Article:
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Old January 4th, 2017, 02:59 AM   #4124
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Old January 4th, 2017, 05:22 AM   #4125
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Any chance of the 2nd Avenue subway line being extended west under 125th Street?

This would provide connections to the 1, 2, 3, D and A, also creating an east-west crossing at the northern end of Manhattan.
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Old January 4th, 2017, 05:37 AM   #4126
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That is one of the plans under consideration in the very long term future. However, a turn west would preclude a much more needed Bronx extension. 125th Street could probably be adequately serviced with Light Rail or SBS for quite a while to come.
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Old January 4th, 2017, 09:29 AM   #4127
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Quote:
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Any chance of the 2nd Avenue subway line being extended west under 125th Street?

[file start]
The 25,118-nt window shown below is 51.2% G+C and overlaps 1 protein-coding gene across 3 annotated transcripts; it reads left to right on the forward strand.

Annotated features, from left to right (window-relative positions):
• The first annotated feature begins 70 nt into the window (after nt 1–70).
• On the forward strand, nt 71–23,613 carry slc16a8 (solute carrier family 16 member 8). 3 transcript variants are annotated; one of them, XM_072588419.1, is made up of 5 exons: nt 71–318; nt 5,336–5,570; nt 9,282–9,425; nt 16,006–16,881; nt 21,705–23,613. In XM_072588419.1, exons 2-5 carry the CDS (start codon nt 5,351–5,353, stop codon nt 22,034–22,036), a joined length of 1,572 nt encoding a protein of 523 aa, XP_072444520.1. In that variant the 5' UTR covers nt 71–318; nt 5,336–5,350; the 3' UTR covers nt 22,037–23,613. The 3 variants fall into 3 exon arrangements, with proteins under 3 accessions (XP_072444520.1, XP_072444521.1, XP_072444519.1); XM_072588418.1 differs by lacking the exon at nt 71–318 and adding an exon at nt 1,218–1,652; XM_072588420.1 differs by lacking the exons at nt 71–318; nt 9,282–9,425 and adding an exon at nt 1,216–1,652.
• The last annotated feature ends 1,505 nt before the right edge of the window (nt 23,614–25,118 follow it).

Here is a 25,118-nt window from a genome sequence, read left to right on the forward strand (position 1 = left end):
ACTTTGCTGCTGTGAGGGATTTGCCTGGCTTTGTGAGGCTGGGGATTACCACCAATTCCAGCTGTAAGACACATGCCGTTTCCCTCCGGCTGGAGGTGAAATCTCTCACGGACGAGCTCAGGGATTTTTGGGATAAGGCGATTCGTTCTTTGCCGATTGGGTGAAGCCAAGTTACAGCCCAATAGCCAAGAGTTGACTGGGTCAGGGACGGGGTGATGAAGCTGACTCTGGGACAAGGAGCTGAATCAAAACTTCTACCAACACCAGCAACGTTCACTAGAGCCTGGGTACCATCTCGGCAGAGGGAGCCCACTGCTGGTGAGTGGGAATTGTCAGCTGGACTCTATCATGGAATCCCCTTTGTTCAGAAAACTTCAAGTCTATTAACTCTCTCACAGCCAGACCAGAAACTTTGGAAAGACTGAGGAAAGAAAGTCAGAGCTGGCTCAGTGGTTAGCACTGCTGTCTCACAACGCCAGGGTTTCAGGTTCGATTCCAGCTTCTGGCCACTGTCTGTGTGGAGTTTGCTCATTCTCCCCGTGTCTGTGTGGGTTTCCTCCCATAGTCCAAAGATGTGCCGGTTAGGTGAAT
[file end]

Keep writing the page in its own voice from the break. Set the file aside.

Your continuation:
This would provide connections to the 1, 2, 3, D and A, also creating an east-west crossing at the northern end of Manhattan.

The ideal future for the Second Ave. line would create the 125th subway westward to Broadway you described but also branch almost due north from Second Ave. at 125th to Grand Concourse in The Bronx. So if both branches were built, 125th could be the Q and the Bronx link could be the T. This would also permit all of those Grand Concourse trains to divert to Second Ave. in the event of a service disruption beneath 8th Ave.
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Old January 4th, 2017, 09:59 AM   #4128
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This would also permit all of those Grand Concourse trains to divert to Second Ave. in the event of a service disruption beneath 8th Ave.
If that were the case, I wouldn't bother with 125th/Broadway, perhaps send all 125th Crosstown trains onto the spare tracks through 135th Street, then local up 8th Ave and terminate the service at 168th with the C so as to have the transfer with the 1.
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Old January 4th, 2017, 11:07 AM   #4129
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However, a turn west would preclude a much more needed Bronx extension.
They will leave provisions for extension into the Bronx. Q train can go west under the 125th street, and the future T train can go north to the Bronx.
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Old January 4th, 2017, 12:12 PM   #4130
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Ooh, do you have a source for this?